♿ ASAN July Update ♿

ASAN July Newsletter

This has been a busy month for ASAN, full of advocacy and new resources to share. We celebrated the 33rd anniversary of the Americans with Disabilities Act, a landmark civil rights bill for the disability community. We were also reminded of how far we still have to go to achieve true equality, safety and justice for disabled people. As we head into fall, we’re determined to make the promise of the ADA a reality. Here are some of the issues we’ve been taking on this month.

This has been a month of nonstop advocacy on countless fronts. In addition to hosting our Autism Campus Inclusion Leadership Academy this month, we’ve been fighting for a better world for our community in so many different ways. One big focus has been the proposed Access Rule. On May 3, the Centers for Medicare & Medicaid Services (CMS) issued a proposed rule on Ensuring Access to Medicaid Services. The Rule is supposed to help more people access home- and community based services (HCBS) and make HCBS better. ASAN is grateful for many provisions in the proposed Rule. We are excited to note that the Access Rule addresses many concerns that HCBS stakeholders have raised about accountability, quality monitoring, and grievance processes. You can read our full comments on the Rule here. We also submitted further comments as members of the Consortium of Citizens with Disabilities and signed onto the comments submitted by the Bazelon Center for Mental Health Law.

Additionally, we joined a roundtable hosted by CMS’ Office of Minority Health in recognition of Americans with Disabilities Act’s 33rd Anniversary. Deputy Director of Public Policy Greg Robinson represented ASAN. He shared our organization’s ongoing work, provided recommendations for where we’d like to see CMS provide additional support, including on the Access Rule, and more.

We also released new resources! The pandemic is not over, and things are still changing. One thing that remains the same is the need for accessible information about staying safe and adapting to the changes brought by COVID-19. That’s why we have released videos and fact sheets about new parts of our lives with COVID-19, like Long Covid, vaccine cards, and vaccine mandates. These are available in English and Spanish. You can check out the new resources here, or all of our accessible COVID-19 resources here!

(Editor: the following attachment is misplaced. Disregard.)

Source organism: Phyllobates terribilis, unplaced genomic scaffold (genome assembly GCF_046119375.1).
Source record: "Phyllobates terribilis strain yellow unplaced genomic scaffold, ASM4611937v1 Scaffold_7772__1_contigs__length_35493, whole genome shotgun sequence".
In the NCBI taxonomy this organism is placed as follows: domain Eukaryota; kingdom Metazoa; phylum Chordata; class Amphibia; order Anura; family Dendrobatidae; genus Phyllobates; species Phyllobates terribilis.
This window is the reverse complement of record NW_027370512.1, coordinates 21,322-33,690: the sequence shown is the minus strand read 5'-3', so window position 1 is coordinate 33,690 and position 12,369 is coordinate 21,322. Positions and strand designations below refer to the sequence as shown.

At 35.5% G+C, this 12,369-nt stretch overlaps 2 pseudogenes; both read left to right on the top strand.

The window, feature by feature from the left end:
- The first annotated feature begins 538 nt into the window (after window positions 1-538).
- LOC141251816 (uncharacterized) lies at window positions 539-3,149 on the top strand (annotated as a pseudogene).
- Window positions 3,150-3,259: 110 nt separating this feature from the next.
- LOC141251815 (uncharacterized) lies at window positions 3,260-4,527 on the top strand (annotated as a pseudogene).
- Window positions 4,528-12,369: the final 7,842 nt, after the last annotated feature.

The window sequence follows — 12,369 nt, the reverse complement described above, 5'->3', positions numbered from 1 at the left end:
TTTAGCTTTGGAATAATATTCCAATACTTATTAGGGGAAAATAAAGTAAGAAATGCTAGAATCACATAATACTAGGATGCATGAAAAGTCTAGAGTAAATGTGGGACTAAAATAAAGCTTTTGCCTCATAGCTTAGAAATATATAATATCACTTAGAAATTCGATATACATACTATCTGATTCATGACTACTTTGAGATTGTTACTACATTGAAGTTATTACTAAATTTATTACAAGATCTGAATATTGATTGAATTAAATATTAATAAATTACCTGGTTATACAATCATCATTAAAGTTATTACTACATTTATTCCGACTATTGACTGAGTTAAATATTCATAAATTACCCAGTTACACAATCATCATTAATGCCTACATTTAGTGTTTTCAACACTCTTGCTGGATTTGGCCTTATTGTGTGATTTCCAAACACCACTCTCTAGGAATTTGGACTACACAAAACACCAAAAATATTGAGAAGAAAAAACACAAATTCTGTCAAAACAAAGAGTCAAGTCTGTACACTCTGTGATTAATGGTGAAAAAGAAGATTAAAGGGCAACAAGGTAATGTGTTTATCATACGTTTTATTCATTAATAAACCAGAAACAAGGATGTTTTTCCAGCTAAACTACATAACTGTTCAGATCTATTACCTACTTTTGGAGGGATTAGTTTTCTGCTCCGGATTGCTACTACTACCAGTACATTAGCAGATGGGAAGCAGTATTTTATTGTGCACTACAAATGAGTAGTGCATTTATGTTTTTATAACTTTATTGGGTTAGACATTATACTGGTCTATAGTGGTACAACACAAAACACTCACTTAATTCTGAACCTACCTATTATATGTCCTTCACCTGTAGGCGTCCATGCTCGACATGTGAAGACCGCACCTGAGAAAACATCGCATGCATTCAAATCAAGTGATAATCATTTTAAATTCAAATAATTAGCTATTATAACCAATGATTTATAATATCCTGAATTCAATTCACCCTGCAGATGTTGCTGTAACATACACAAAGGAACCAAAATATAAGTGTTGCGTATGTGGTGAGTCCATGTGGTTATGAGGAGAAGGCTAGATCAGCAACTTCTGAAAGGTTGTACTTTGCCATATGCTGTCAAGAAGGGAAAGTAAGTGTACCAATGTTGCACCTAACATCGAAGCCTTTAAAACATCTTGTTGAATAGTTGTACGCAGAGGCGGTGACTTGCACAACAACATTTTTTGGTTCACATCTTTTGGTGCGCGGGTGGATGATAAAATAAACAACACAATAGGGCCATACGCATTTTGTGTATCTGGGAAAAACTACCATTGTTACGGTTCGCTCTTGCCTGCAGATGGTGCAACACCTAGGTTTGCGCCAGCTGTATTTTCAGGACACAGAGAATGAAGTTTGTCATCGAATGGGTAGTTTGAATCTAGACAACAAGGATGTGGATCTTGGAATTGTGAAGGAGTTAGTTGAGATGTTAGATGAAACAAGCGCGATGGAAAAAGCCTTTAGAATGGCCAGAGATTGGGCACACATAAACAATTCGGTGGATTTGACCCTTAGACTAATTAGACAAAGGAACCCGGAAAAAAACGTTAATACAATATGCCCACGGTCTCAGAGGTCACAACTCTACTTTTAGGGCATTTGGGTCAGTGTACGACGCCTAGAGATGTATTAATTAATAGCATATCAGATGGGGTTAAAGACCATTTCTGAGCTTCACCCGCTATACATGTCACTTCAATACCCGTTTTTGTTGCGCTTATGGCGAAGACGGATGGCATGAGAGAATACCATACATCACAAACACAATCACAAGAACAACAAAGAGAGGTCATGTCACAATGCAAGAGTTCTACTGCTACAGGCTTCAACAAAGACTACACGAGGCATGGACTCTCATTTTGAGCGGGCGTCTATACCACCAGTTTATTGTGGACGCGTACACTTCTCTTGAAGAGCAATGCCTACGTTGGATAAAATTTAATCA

As members of the Consortium for Citizens with Disabilities, we denounced the discriminatory attacks on LGBTQI+ rights and called for expanded non-discrimination, care, and access for all members of the LGBTQI+ community. Read the full statement here. If you are looking to learn more about LGBTQI+ identity and your rights, check out our Proud and Supported toolkit series!

There are many things on the horizon that we’ll need your continued support and advocacy for – stick around as we keep working for change together! 

The Team at ASAN

Not all policy work has big wins every month. Here’s some of the behind-the-scenes work from this month that will one day lead to bigger victories!

  • We endorsed the Health Equity and Access Under the Law (HEAL) for Immigrant Families Act, which would lift the ban on Medicaid and other vital programs for everyone regardless of immigration status.
  • We joined a letter as part of the Consortium of Citizens with Disabilities opposing budget cuts proposed by the House. These cuts were exactly what we feared would happen with the debt ceiling deal and we are disheartened to see them come true so soon after the deal.
  • We encouraged the swift passing of the SSI Savings Penalty Elimination Act, which would greatly raise the amount of money that people on SSI can have from $2,000 per individual and $3,000 per couple to $10,000 individual and $20,000 per couple, eliminating part of the marriage penalty, where disabled people are punished with strict asset limits for being married, meaning many lose benefits through marriage.
  • We endorsed the Reproductive Health Care Accessibility Act, which would lower barriers to sexual and reproductive care and help ensure disabled people get timely access to culturally competent health care

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